'The Women's Balcony' dramatizes religious conflict in a synagogue
Crises often reveal the character of all affected and the values thrust into conflict. When the women's balcony accidentally collapses at an orthodox Jerusalem synagogue during a bar mitzvah, that aftermath brings a host of confrontations and revelations. Titled The Women's Balcony for the event igniting this thought-provoking drama, the Sephardic Jewish community confronts several issues.
The beloved Rabbi Menashe becomes incapacitated by the shock of his injured wife hospitalized in a coma. The young, ultraorthodox Rabbi David comes to the rescue, offering his services guiding the synagogue's restoration -- with the women's balcony replaced by a claustrophobic anteroom -- and with directions for the wives to wear headscarves to show their modesty. Determined to have a balcony, the women raise money that Rabbi David decides he'll use to purchase a Torah scroll. That just won't do.
A handful of couples participate in the deliberations, masterfully interconnected with diverse personalities enlivening the action and reactions. The superb ensemble of veteran Israeli actors, singers and comedians gives bravura performances. It is a special delight to bask in the snappy dialogue delivered with perfect timing and nuanced humor. The judicious approach to traditions is cleverly and subtly presented. Little details convey respect for ritual as well as reasonable adaptation. Other elements of art direction further separate the dark, more claustrophobic men's world contrasted with the more brightly colored, uncluttered women's one. Cinematographer Ziv Berkovich enhances the visually arresting look of the film with several stunning overhead shots, especially one as women open their umbrellas as they exit a doorway.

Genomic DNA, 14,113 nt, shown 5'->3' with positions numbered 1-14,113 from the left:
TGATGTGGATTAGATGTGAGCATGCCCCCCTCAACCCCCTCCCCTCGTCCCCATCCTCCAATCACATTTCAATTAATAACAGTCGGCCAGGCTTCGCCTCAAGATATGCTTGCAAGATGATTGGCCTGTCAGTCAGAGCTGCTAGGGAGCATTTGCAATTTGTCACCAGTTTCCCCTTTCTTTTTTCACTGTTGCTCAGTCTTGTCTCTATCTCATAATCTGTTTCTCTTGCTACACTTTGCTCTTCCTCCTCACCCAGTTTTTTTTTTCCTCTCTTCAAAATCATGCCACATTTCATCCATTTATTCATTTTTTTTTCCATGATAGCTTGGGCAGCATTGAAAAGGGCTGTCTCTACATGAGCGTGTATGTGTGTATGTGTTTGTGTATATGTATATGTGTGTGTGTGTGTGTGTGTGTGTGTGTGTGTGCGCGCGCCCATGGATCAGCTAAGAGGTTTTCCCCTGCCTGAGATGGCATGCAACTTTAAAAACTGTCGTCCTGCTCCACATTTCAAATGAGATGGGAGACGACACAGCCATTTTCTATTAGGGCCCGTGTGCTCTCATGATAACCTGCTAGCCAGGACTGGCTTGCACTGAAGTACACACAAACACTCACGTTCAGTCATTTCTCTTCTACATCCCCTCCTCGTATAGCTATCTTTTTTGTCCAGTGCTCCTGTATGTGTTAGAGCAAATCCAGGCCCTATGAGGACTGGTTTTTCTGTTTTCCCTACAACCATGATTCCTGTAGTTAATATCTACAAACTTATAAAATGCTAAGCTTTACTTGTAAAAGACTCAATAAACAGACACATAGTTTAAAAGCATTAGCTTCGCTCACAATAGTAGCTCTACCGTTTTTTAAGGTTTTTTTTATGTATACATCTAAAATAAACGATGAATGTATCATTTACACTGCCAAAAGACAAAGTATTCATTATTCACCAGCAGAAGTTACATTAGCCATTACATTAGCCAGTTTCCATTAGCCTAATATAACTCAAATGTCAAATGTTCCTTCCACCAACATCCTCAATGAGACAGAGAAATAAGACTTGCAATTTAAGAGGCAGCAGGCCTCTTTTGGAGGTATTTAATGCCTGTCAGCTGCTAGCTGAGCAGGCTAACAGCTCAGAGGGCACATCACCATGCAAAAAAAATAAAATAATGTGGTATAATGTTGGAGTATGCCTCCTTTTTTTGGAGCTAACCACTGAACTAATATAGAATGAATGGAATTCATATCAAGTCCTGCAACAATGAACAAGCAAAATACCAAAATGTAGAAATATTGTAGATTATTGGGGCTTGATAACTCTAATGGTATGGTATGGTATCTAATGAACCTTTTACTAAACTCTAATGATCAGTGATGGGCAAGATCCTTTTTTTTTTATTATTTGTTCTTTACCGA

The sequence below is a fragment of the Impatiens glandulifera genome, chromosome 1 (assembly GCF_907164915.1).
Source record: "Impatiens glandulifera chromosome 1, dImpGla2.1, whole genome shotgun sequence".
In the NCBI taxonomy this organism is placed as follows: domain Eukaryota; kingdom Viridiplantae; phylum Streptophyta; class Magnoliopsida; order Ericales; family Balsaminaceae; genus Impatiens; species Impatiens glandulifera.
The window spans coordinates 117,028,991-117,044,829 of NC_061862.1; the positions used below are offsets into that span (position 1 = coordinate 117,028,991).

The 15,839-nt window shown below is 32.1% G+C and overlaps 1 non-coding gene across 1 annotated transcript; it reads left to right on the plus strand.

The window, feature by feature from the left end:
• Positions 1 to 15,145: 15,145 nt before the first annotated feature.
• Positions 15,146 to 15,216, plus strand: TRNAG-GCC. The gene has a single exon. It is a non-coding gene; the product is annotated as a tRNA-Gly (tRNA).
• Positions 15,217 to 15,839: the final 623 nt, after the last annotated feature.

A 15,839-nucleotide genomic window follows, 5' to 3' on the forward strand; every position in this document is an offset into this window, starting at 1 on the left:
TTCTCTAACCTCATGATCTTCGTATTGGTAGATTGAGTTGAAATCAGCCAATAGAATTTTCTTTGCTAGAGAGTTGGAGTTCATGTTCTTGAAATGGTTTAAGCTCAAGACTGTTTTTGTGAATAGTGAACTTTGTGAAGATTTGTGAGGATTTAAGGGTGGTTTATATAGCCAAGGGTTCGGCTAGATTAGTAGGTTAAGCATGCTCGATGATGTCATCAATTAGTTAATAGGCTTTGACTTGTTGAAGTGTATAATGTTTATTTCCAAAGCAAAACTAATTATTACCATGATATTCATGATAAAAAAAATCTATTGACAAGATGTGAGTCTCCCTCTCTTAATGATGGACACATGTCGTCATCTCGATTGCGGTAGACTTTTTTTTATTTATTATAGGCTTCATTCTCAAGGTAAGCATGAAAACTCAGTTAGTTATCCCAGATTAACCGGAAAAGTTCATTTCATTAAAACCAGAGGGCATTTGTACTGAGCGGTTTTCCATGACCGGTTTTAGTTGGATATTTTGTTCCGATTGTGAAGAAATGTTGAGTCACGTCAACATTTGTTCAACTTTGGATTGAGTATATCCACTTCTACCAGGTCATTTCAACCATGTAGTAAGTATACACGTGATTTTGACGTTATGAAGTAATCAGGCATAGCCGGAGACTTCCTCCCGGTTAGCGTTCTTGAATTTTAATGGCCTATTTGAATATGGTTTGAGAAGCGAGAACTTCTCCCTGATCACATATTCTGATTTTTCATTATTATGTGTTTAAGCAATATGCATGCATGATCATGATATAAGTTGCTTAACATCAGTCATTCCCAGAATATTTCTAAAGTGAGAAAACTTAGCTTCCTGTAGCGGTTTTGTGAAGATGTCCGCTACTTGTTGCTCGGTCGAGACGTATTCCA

In press notes, screenwriter Shlomit Nehama states, "I wanted to tell the story of the moderate people who are forced to deal with growing religious extremism," adding "the film also offers comfort that religion can be different and can still provide a rational community with compassion and love." Director Emil Ben-Shimon affirms this, noting, "This is a film about brave, strong women . . . full of passion for life." "The Women's Balcony" captures the joy, the vitality, and the issue relevant to many.
In Hebrew with English subtitles. At Landmark's Plaza Frontenac Cinema.